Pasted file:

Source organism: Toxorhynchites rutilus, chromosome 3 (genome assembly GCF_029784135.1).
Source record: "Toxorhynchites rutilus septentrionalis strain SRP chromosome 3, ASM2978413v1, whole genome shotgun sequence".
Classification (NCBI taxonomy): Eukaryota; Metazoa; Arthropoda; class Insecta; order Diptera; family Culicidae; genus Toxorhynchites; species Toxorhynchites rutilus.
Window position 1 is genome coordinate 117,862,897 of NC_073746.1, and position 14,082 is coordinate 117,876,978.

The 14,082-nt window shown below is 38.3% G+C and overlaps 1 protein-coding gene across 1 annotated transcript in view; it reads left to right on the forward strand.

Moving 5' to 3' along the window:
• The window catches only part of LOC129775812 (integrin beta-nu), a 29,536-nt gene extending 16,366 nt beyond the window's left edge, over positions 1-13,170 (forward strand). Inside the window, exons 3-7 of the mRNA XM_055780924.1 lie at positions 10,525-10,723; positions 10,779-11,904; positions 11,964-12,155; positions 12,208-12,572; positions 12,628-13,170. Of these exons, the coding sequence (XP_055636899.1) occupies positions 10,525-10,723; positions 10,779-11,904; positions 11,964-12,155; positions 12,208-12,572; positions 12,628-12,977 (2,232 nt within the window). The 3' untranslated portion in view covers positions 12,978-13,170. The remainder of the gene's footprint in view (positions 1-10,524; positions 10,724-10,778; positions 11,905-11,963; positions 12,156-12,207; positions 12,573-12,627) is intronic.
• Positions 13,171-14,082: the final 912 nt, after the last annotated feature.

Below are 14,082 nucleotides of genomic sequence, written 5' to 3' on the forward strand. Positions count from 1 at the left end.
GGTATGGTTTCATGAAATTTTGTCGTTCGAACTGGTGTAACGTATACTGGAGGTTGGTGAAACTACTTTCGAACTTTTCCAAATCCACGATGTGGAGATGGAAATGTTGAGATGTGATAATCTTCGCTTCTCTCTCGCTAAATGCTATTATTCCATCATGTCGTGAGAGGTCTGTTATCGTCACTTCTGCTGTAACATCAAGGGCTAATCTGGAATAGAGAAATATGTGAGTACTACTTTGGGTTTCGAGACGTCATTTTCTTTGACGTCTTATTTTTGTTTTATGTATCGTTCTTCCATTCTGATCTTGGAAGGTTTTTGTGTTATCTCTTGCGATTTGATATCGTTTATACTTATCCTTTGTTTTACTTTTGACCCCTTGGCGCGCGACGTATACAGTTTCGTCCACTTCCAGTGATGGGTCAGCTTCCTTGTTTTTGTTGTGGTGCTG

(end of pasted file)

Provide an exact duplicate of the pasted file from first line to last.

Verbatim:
Source organism: Toxorhynchites rutilus, chromosome 3 (genome assembly GCF_029784135.1).
Source record: "Toxorhynchites rutilus septentrionalis strain SRP chromosome 3, ASM2978413v1, whole genome shotgun sequence".
Classification (NCBI taxonomy): Eukaryota; Metazoa; Arthropoda; class Insecta; order Diptera; family Culicidae; genus Toxorhynchites; species Toxorhynchites rutilus.
Window position 1 is genome coordinate 117,862,897 of NC_073746.1, and position 14,082 is coordinate 117,876,978.

The 14,082-nt window shown below is 38.3% G+C and overlaps 1 protein-coding gene across 1 annotated transcript in view; it reads left to right on the forward strand.

Moving 5' to 3' along the window:
• The window catches only part of LOC129775812 (integrin beta-nu), a 29,536-nt gene extending 16,366 nt beyond the window's left edge, over positions 1-13,170 (forward strand). Inside the window, exons 3-7 of the mRNA XM_055780924.1 lie at positions 10,525-10,723; positions 10,779-11,904; positions 11,964-12,155; positions 12,208-12,572; positions 12,628-13,170. Of these exons, the coding sequence (XP_055636899.1) occupies positions 10,525-10,723; positions 10,779-11,904; positions 11,964-12,155; positions 12,208-12,572; positions 12,628-12,977 (2,232 nt within the window). The 3' untranslated portion in view covers positions 12,978-13,170. The remainder of the gene's footprint in view (positions 1-10,524; positions 10,724-10,778; positions 11,905-11,963; positions 12,156-12,207; positions 12,573-12,627) is intronic.
• Positions 13,171-14,082: the final 912 nt, after the last annotated feature.

Below are 14,082 nucleotides of genomic sequence, written 5' to 3' on the forward strand. Positions count from 1 at the left end.
GGTATGGTTTCATGAAATTTTGTCGTTCGAACTGGTGTAACGTATACTGGAGGTTGGTGAAACTACTTTCGAACTTTTCCAAATCCACGATGTGGAGATGGAAATGTTGAGATGTGATAATCTTCGCTTCTCTCTCGCTAAATGCTATTATTCCATCATGTCGTGAGAGGTCTGTTATCGTCACTTCTGCTGTAACATCAAGGGCTAATCTGGAATAGAGAAATATGTGAGTACTACTTTGGGTTTCGAGACGTCATTTTCTTTGACGTCTTATTTTTGTTTTATGTATCGTTCTTCCATTCTGATCTTGGAAGGTTTTTGTGTTATCTCTTGCGATTTGATATCGTTTATACTTATCCTTTGTTTTACTTTTGACCCCTTGGCGCGCGACGTATACAGTTTCGTCCACTTCCAGTGATGGGTCAGCTTCCTTGTTTTTGTTGTGGTGCTG